Are coders the next blue-collared job? This is the hypothesis Clive Thompson puts forward in his thought-provoking Wired piece The Next Big Blue-Collar Job Is Coding. A knee-jerk reaction from IT professionals (read their comments) is to deny any possibility of that happening due to the years of training needed to get to their level. I certainly shared that first impression, partly because the term ‘blue-collared’ has negative connotations of being decidedly middle-class. I started thinking about this a bit more deeply when Clive wrote:
‘In Kentucky, mining veteran Rusty Justice decided that code could replace coal. He cofounded Bit Source, a code shop that builds its workforce by retraining coal miners as programmers. Enthusiasm is sky high: Justice got 950 applications for his first 11 positions. Miners, it turns out, are accustomed to deep focus, team play, and working with complex engineering tech. “Coal miners are really technology workers who get dirty,” Justice says.’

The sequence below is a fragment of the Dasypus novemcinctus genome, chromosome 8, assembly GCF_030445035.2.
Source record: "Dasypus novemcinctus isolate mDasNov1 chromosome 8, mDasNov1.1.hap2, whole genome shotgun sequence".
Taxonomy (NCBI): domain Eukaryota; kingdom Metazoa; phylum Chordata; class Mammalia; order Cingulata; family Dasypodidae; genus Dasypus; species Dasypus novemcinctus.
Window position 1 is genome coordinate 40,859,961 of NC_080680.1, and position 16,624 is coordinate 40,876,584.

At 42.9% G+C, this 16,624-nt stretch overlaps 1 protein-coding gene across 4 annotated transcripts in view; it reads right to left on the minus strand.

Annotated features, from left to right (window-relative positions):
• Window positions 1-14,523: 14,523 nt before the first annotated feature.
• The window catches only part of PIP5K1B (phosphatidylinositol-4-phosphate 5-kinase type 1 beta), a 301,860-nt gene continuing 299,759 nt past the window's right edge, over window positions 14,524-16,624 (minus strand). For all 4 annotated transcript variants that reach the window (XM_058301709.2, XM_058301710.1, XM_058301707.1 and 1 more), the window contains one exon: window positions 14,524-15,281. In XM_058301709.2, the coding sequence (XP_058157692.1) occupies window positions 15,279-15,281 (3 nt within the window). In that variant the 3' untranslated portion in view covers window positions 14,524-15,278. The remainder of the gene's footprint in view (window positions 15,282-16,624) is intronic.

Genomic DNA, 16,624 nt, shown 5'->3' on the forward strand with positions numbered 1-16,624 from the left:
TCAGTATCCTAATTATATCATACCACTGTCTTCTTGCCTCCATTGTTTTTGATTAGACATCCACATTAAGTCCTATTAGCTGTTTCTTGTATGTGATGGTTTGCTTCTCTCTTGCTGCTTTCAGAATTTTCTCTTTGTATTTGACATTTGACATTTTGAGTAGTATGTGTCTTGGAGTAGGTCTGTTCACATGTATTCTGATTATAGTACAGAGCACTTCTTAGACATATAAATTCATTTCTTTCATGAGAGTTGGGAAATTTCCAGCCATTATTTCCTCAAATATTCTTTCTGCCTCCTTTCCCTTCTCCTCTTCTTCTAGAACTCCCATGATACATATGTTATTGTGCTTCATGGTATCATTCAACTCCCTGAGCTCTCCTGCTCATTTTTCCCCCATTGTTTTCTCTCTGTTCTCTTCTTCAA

I associate coal miners as blue-collared workers, so is the gap between coal mining and code writing that wide? I used to think so, but barriers to entry are always getting lower. I know a few friends who have created iOS apps and SEO-friendly WordPress sites without four-year Computer Science degrees. Sure, they do not write the most ‘technically beautiful’ code or employ some best practices, but their software works! The ability to automate best practices by default will come sooner rather than later, e.g. Visual Studio’s F5 debug puts your app in a Docker container by default.
I agree with Clive’s long-term prediction that programmers are the next blue-collared job industry. We just need to look at trends such as treating servers as cattle instead of pets, and how the sharing/on-demand economy (Ubernisation, as one friend calls it) is disrupting many entrenched industries.
The question we must each answer is: Am I going to keep my head in the sand or am I going to elevate my skills beyond simple coding?